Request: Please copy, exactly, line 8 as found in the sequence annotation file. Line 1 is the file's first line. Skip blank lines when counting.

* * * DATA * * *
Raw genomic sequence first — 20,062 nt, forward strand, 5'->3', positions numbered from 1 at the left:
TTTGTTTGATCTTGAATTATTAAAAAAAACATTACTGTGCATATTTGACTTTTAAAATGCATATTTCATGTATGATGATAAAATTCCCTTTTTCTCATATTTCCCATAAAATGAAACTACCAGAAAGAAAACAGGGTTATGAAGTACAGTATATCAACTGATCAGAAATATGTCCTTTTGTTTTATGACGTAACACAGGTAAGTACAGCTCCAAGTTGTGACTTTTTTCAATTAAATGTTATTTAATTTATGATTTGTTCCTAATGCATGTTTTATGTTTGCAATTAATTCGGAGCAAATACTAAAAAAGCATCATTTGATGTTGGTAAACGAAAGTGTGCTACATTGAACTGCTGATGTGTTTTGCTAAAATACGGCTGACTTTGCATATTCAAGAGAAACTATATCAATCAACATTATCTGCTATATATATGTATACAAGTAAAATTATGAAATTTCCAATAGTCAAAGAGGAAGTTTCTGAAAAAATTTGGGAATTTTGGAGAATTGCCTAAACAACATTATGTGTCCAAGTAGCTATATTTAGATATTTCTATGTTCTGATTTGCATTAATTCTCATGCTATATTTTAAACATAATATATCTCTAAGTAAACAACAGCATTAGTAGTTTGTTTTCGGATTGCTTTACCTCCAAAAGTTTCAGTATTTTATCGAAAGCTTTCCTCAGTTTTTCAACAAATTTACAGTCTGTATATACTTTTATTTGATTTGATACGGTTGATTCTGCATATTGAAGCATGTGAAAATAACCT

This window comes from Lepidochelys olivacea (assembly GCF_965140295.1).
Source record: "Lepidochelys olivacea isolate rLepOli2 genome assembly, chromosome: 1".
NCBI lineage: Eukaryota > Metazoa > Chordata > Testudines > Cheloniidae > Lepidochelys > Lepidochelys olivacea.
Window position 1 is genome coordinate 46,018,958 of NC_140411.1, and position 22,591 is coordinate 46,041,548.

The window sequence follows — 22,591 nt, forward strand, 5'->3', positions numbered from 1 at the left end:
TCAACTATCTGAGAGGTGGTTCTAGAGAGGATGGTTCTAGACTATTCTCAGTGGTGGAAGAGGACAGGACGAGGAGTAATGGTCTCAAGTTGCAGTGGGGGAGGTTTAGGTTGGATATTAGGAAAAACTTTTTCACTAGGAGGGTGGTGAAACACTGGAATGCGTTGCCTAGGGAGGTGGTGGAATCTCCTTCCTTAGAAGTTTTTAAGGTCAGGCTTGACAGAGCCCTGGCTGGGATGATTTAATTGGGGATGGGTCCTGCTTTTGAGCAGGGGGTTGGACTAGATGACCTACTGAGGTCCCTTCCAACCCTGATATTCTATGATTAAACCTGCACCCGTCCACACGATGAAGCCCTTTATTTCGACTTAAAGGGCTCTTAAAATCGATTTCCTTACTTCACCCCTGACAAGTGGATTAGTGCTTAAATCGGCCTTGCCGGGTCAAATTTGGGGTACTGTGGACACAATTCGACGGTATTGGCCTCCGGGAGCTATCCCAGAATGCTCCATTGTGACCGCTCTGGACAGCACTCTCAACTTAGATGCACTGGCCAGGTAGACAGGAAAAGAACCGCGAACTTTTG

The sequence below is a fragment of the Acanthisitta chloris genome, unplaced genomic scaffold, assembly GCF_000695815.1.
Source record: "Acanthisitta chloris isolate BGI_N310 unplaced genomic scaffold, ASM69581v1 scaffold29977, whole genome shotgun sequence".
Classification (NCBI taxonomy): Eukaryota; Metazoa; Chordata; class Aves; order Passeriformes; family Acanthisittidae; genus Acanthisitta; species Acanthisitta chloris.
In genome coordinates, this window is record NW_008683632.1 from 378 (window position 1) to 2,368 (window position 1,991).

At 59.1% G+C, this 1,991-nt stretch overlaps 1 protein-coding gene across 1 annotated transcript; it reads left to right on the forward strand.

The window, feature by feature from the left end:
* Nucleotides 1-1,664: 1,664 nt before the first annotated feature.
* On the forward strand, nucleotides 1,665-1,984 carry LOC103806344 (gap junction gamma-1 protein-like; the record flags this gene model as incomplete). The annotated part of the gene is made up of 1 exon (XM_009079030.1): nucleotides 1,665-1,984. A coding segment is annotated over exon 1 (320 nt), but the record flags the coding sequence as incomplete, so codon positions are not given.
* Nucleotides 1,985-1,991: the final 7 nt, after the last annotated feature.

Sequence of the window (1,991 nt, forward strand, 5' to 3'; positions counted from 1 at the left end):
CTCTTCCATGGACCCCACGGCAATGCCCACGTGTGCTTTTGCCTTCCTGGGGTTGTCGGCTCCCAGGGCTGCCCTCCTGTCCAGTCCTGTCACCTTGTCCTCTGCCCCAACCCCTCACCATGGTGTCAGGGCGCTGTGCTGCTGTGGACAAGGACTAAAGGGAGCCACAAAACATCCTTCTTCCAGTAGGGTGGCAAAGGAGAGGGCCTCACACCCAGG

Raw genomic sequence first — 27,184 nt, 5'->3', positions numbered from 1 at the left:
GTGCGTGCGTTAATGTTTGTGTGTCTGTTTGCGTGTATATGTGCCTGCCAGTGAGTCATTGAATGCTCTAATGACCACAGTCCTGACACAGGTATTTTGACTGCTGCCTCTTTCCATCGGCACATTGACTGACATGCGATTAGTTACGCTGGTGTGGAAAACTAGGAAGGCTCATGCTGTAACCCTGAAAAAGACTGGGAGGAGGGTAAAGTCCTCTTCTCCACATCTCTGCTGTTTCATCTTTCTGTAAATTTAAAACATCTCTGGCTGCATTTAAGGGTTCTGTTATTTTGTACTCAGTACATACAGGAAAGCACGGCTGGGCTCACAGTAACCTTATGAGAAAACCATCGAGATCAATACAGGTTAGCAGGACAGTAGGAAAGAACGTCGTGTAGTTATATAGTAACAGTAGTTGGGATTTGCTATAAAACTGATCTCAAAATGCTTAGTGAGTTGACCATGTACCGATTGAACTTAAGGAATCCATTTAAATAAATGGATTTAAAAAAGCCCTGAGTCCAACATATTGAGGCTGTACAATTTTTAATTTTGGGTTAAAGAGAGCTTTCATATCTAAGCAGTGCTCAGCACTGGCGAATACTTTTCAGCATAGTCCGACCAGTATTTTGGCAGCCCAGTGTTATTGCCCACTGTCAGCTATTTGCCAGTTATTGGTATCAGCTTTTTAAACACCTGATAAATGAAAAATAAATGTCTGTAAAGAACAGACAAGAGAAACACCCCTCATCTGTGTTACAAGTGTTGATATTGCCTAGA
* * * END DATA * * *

TCAACTATCTGAGAGGTGGTTCTAGAGAGGATGGTTCTAGACTATTCTCAGTGGTGGAAGAGGACAGGACGAGGAGTAATGGTCTCAAGTTGCAGTGGGGGAGGTTTAGGTTGGATATTAGGAAAAACTTTTTCACTAGGAGGGTGGTGAAACACTGGAATGCGTTGCCTAGGGAGGTGGTGGAATCTCCTTCCTTAGAAGTTTTTAAGGTCAGGCTTGACAGAGCCCTGGCTGGGATGATTTAATTGGGGATGGGTCCTGCTTTTGAGCAGGGGGTTGGACTAGATGACCTACTGAGGTCCCTTCCAACCCTGATATTCTATGATTAAACCTGCACCCGTCCACACGATGAAGCCCTTTATTTCGACTTAAAGGGCTCTTAAAATCGATTTCCTTACTTCACCCCTGACAAGTGGATTAGTGCTTAAATCGGCCTTGCCGGGTCAAATTTGGGGTACTGTGGACACAATTCGACGGTATTGGCCTCCGGGAGCTATCCCAGAATGCTCCATTGTGACCGCTCTGGACAGCACTCTCAACTTAGATGCACTGGCCAGGTAGACAGGAAAAGAACCGCGAACTTTTG